jQuery Conference 2008 Agenda

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The sold-out jQuery Conference 2008, being held in Boston at the MIT Stata Center on September 28th, is nearly upon us. With 13 sessions being delivered by the jQuery team as well as prominent industry experts such as Jonathan Snook, Aza Raskin and Cody Lindley, this is sure to be a stellar event.

The conference has been broken out into two tracks, Beginner and Advanced, to allow developers of various jQuery expertise to take full advantage of the sessions that will be suit their needs. Below you will find the agenda for the conference. In the interest of sharing information, we wanted to put up the agenda as soon as possible. We will be releasing another page shortly that will provide topic descriptions as well as bios for each of the speakers.

Featured Presenters:

John Resig

John Resig

John Resig is the creator and lead developer of the jQuery JavaScript library. He’s also a JavaScript Evangelist for the Mozilla Corporation and the author of the book Pro JavaScript Techniques.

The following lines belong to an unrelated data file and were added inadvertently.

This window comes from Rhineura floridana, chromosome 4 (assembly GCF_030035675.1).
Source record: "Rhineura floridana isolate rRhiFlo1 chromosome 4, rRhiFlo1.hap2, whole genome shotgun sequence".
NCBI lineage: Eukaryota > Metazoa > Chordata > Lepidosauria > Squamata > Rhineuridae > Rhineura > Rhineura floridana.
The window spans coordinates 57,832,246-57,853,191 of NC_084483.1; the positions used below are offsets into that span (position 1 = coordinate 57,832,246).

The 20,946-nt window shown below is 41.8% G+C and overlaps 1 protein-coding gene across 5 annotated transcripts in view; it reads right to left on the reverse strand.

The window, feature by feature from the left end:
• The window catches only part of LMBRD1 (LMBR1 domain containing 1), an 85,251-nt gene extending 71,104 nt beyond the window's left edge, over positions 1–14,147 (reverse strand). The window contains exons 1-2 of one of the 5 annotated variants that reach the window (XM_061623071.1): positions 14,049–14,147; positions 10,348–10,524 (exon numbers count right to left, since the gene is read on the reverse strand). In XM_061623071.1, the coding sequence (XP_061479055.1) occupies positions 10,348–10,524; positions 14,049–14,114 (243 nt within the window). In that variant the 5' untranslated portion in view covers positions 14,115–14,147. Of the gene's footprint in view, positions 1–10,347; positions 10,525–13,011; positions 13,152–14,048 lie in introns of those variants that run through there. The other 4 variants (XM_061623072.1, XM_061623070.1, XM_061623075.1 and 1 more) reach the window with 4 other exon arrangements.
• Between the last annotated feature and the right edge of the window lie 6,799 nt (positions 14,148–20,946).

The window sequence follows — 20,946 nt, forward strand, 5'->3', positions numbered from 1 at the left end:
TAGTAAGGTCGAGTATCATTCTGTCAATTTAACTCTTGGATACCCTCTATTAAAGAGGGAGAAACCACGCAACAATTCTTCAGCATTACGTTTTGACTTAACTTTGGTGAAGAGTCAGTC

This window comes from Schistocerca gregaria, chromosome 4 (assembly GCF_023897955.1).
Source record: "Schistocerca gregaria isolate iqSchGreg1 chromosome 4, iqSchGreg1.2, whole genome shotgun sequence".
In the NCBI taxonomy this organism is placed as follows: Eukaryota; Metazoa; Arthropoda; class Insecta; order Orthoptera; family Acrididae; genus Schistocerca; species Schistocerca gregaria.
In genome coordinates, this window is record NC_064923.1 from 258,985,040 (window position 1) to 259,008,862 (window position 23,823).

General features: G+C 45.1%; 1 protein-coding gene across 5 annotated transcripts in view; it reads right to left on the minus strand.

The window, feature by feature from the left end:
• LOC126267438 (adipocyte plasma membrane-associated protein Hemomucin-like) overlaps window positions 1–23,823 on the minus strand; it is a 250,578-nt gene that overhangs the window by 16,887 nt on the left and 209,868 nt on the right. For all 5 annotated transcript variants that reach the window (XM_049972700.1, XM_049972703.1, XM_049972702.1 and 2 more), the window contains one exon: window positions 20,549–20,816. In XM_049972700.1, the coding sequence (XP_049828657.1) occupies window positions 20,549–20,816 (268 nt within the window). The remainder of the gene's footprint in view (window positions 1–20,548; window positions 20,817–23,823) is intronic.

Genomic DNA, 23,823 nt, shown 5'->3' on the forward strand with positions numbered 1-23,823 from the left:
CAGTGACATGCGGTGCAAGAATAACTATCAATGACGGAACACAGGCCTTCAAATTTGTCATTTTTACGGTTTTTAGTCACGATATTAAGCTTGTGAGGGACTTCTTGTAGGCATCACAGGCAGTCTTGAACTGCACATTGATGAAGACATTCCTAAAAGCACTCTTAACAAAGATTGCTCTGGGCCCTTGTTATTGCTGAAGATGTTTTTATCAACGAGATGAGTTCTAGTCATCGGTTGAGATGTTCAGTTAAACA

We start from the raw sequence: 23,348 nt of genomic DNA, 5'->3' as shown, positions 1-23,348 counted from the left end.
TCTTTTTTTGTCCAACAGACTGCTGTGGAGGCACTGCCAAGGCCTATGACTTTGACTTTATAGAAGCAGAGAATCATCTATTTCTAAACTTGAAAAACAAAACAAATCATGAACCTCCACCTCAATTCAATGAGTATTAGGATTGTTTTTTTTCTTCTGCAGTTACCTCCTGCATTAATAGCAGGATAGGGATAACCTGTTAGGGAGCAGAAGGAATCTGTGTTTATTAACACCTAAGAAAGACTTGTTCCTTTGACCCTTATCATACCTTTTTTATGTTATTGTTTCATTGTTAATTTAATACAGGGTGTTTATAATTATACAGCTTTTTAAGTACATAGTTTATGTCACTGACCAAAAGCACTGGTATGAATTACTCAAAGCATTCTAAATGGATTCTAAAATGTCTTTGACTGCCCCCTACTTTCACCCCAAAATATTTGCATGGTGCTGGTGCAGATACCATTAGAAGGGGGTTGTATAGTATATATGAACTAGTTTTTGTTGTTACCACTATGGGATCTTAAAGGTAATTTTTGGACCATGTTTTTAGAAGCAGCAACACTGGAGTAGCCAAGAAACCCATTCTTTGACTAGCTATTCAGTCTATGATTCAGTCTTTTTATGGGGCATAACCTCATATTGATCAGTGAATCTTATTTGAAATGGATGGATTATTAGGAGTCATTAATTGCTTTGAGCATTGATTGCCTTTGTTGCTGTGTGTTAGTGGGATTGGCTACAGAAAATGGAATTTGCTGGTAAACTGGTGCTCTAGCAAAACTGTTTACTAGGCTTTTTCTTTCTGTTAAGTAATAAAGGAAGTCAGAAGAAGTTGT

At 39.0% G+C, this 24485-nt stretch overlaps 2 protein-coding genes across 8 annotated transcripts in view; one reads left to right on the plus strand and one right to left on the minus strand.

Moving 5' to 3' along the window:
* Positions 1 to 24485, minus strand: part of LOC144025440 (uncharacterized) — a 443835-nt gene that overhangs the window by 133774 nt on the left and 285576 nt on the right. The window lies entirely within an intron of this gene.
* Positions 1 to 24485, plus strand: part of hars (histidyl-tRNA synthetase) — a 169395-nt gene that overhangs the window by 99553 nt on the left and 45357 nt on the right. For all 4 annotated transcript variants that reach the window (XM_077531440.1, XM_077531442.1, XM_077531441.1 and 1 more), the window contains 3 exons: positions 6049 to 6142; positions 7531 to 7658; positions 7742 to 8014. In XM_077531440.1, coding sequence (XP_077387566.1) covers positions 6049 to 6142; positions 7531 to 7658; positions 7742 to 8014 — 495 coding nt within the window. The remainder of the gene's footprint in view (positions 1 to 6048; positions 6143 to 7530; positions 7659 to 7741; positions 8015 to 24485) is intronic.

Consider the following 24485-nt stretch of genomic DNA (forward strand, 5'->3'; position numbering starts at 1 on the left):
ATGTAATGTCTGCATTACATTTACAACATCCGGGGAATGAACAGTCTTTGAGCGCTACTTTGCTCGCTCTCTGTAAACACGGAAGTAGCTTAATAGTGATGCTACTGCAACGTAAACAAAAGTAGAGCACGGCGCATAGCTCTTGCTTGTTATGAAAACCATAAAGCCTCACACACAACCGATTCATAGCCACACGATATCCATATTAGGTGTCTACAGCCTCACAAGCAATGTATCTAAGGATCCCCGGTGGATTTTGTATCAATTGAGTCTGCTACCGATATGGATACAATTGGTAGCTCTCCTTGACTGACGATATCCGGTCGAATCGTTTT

Currently, John is located in Boston, MA. He’s hard at work on his second book, Secrets of the JavaScript Ninja, due in bookstores Late 2008.

Joern Zaefferer

Joern Zaefferer

Jörn Zaefferer is a member of the core jQuery team. Along his work on jQuery itself, he wrote and maintains several of the most popular jQuery plugins. Jörn Zaefferer works as a consultant for maxence integration technologies GmbH in Cologne, Germany, where he architects and develops Java-based web applications for maxence’s customers and maxence’s own products.

Jonathan Snook

Jonathan Snook

Web designer and developer, Jonathan Snook moves effortlessly from client-side, front-end work to hardcore server-side challenges, and his fluency in CSS, JavaScript, PHP and MySQL make make him the “turn-to” man for many high-profile clients. Coauthor of Accelerated DOM Scripting and The Art and Science of CSS, he writes regularly at his popular blog snook.ca, and for Digital Web and Sitepoint. Jonathan also works with his partners at Sidebar Creative, makers of world-class websites and innovative applications.

Richard Worth

Richard Worth

Richard D. Worth is a Web developer in the Washington, DC area. He works for Fulcrum IT on web services contracts, primarily for the government. Richard is one of the lead developers of jQuery UI, a component framework built on top of jQuery, designed to make Rich Internet Applications as simple as jQuery has made Ajax. Richard is also a contributing author on dmxzone.com, writing regular beginner and advanced jQuery UI articles, and has been selected as a Technical Reviewer for a book on jQuery UI to be published in the fall.